A shadow on Solar Mobility: the impact of failure on socio-technical system configurations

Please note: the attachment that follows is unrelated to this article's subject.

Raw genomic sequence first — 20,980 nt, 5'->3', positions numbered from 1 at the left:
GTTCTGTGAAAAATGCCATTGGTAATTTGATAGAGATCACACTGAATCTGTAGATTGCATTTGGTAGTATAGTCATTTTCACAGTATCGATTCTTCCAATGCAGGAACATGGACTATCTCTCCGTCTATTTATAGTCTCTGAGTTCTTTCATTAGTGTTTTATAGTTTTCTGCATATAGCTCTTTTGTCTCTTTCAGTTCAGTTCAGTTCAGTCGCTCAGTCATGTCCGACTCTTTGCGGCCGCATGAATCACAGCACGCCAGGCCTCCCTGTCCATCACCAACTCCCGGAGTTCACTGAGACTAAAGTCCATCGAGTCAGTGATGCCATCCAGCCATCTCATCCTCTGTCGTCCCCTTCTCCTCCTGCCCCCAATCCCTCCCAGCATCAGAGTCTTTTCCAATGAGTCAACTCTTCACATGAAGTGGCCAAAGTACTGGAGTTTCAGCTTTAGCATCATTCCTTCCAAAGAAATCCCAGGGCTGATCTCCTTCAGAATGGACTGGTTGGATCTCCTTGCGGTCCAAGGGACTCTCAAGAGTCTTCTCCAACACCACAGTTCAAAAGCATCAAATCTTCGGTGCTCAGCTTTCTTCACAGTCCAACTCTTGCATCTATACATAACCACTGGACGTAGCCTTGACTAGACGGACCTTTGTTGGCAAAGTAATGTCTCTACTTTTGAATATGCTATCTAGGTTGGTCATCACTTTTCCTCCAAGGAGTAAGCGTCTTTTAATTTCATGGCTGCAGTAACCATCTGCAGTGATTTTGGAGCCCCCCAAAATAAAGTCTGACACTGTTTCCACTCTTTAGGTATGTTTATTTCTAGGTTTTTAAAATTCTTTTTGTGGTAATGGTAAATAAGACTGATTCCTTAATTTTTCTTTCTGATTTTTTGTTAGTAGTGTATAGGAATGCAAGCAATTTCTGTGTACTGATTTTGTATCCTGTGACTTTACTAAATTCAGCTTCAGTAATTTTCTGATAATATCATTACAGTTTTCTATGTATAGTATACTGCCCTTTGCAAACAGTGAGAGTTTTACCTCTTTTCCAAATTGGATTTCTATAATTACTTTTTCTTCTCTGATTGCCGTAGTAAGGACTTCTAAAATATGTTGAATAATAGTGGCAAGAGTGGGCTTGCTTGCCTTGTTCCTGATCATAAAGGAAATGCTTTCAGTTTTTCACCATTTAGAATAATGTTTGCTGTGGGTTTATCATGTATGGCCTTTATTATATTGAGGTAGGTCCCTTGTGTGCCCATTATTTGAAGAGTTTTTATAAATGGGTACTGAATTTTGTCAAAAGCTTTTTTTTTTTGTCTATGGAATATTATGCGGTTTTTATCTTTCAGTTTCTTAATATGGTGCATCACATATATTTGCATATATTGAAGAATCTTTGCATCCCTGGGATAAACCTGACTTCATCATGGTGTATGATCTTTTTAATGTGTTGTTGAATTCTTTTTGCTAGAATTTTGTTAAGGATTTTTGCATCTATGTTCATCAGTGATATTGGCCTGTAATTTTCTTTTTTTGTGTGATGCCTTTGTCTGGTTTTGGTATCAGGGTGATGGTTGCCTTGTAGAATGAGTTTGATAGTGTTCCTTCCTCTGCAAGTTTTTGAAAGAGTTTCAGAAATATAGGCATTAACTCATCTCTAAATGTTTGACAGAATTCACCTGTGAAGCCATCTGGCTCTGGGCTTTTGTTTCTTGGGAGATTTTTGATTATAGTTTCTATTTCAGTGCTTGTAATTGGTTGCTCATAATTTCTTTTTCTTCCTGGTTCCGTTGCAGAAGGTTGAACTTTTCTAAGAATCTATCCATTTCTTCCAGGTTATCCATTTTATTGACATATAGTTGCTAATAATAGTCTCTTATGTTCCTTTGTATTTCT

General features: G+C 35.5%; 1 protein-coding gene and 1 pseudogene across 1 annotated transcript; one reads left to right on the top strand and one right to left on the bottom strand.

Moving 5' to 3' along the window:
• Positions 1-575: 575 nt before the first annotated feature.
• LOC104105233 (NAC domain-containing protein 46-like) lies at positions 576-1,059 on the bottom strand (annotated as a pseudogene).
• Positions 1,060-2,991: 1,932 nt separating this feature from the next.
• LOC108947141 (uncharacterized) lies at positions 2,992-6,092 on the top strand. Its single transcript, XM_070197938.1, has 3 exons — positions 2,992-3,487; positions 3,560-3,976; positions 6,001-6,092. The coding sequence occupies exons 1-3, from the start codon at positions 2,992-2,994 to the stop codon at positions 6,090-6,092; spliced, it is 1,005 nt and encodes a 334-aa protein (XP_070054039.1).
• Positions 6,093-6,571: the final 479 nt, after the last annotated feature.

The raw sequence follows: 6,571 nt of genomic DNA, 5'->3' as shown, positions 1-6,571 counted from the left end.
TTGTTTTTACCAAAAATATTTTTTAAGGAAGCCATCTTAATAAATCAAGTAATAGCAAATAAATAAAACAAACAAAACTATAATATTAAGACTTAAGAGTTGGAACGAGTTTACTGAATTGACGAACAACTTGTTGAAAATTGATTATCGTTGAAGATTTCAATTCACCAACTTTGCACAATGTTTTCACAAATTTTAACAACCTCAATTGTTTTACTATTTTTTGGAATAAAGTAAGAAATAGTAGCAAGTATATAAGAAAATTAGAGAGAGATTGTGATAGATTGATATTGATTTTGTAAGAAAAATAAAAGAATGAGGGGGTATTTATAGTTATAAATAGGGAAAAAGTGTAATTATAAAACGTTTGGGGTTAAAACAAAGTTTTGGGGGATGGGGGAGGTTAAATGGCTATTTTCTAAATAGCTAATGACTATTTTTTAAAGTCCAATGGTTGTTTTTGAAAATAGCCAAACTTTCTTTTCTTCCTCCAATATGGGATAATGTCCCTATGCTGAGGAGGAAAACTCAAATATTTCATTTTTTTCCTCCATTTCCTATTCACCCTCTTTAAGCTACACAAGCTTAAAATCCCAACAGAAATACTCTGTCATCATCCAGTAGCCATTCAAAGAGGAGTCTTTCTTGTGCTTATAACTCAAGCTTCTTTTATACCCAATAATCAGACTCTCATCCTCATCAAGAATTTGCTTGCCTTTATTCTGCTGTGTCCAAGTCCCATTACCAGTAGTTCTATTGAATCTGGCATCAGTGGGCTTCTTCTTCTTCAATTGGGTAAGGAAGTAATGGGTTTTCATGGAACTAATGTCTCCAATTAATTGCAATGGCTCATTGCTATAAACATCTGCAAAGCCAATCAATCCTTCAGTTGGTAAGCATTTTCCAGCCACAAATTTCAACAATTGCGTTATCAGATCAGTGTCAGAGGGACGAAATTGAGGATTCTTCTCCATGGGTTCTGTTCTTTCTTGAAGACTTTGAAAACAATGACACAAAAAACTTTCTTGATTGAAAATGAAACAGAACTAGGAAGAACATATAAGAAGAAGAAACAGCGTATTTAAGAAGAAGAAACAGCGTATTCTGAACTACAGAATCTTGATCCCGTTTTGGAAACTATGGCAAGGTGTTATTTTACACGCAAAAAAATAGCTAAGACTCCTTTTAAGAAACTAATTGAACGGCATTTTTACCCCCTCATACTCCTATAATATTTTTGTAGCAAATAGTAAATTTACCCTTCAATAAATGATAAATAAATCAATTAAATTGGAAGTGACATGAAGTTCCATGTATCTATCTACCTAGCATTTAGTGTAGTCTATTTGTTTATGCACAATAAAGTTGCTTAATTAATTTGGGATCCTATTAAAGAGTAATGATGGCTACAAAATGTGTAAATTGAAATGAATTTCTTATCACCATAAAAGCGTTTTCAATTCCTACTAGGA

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This thesis examines the societal challenge of transitioning towards sustainable mobility, emphasising the significant impact of individual actors on the transition's speed and direction. As the adoption of electric vehicles increases worldwide, different mobility niches start to emerge. Solar Electric Mobility, led by the Solar Electric Vehicle manufacturer Lightyear, sits between energy and transport as a potential next step in sustainable mobility. The bankruptcy of Lightyear, however, puts forth the question of how capabilities of a firm and its constraints lead to transition failure and what impact Lightyear's failure has on the direction and configuration of the solar mobility niche. The study's theoretical framework focuses on sustainable transitions with the multi-level perspective and the impact of business models and the business model design space on transitions. The thesis explores the interaction between the micro-level of the firm and the macro-level while recognising the underexplored role of failure in transitions. A Socio-Technical Configuration analysis was conducted on the solar mobility niche before and after the failure of Lightyear. This semi-quantitative case study conducted expert interviews and built a document stock of internal and grey literature. The findings were coded and transformed into network models to understand the dynamics in transitions and reconfigurations after the failure. Lightyear had a central role in the niche and was a major hub that connected most actors and concepts. The niche reconfigured after the failure of Lightyear and other (Solar) Electric vehicle manufacturers filled the void with less focus on solar electric vehicles' legitimacy through policy and more emphasis on Vehicle Integrated Photovoltaics throughout all niche dimensions. This thesis contributes to understanding sustainable transitions' dynamics, particularly the impact of failures on a micro level and how they influence the macro-level socio-technical system configuration. The solar mobility niche highlights the importance of shared responsibility for a niche and finds that a niche can reconfigure in a more resilient structure better suited to be assimilated by the regime. Mission-oriented innovation policy should be adaptive to the needs of emerging pathways, whilst firm leadership should focus on aligning its mission with its capabilities.